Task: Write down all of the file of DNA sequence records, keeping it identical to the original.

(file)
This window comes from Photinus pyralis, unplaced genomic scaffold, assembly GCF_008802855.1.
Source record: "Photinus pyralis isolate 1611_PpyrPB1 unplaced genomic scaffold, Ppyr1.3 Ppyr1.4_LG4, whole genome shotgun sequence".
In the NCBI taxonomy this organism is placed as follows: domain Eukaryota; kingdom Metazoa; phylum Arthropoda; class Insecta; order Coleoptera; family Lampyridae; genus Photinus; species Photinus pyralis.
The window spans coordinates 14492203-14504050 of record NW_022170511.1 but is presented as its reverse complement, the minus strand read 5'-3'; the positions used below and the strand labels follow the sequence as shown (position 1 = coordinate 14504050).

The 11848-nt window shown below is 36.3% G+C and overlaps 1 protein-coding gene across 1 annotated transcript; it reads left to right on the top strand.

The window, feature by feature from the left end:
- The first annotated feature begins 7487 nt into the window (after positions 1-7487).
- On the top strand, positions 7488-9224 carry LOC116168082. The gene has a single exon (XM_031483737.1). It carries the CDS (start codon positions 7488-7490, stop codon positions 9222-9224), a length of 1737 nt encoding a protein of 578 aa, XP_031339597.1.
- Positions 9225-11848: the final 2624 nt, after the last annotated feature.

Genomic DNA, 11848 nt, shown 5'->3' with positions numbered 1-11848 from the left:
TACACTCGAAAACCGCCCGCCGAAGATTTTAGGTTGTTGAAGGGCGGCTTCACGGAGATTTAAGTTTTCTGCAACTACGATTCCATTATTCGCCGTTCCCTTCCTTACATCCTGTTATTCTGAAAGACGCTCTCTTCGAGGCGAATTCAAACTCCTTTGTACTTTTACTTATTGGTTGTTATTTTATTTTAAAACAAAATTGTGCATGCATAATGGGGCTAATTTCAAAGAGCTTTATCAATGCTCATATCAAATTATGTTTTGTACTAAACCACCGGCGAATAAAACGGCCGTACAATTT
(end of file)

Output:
This window comes from Photinus pyralis, unplaced genomic scaffold, assembly GCF_008802855.1.
Source record: "Photinus pyralis isolate 1611_PpyrPB1 unplaced genomic scaffold, Ppyr1.3 Ppyr1.4_LG4, whole genome shotgun sequence".
In the NCBI taxonomy this organism is placed as follows: domain Eukaryota; kingdom Metazoa; phylum Arthropoda; class Insecta; order Coleoptera; family Lampyridae; genus Photinus; species Photinus pyralis.
The window spans coordinates 14492203-14504050 of record NW_022170511.1 but is presented as its reverse complement, the minus strand read 5'-3'; the positions used below and the strand labels follow the sequence as shown (position 1 = coordinate 14504050).

The 11848-nt window shown below is 36.3% G+C and overlaps 1 protein-coding gene across 1 annotated transcript; it reads left to right on the top strand.

The window, feature by feature from the left end:
- The first annotated feature begins 7487 nt into the window (after positions 1-7487).
- On the top strand, positions 7488-9224 carry LOC116168082. The gene has a single exon (XM_031483737.1). It carries the CDS (start codon positions 7488-7490, stop codon positions 9222-9224), a length of 1737 nt encoding a protein of 578 aa, XP_031339597.1.
- Positions 9225-11848: the final 2624 nt, after the last annotated feature.

Genomic DNA, 11848 nt, shown 5'->3' with positions numbered 1-11848 from the left:
TACACTCGAAAACCGCCCGCCGAAGATTTTAGGTTGTTGAAGGGCGGCTTCACGGAGATTTAAGTTTTCTGCAACTACGATTCCATTATTCGCCGTTCCCTTCCTTACATCCTGTTATTCTGAAAGACGCTCTCTTCGAGGCGAATTCAAACTCCTTTGTACTTTTACTTATTGGTTGTTATTTTATTTTAAAACAAAATTGTGCATGCATAATGGGGCTAATTTCAAAGAGCTTTATCAATGCTCATATCAAATTATGTTTTGTACTAAACCACCGGCGAATAAAACGGCCGTACAATTT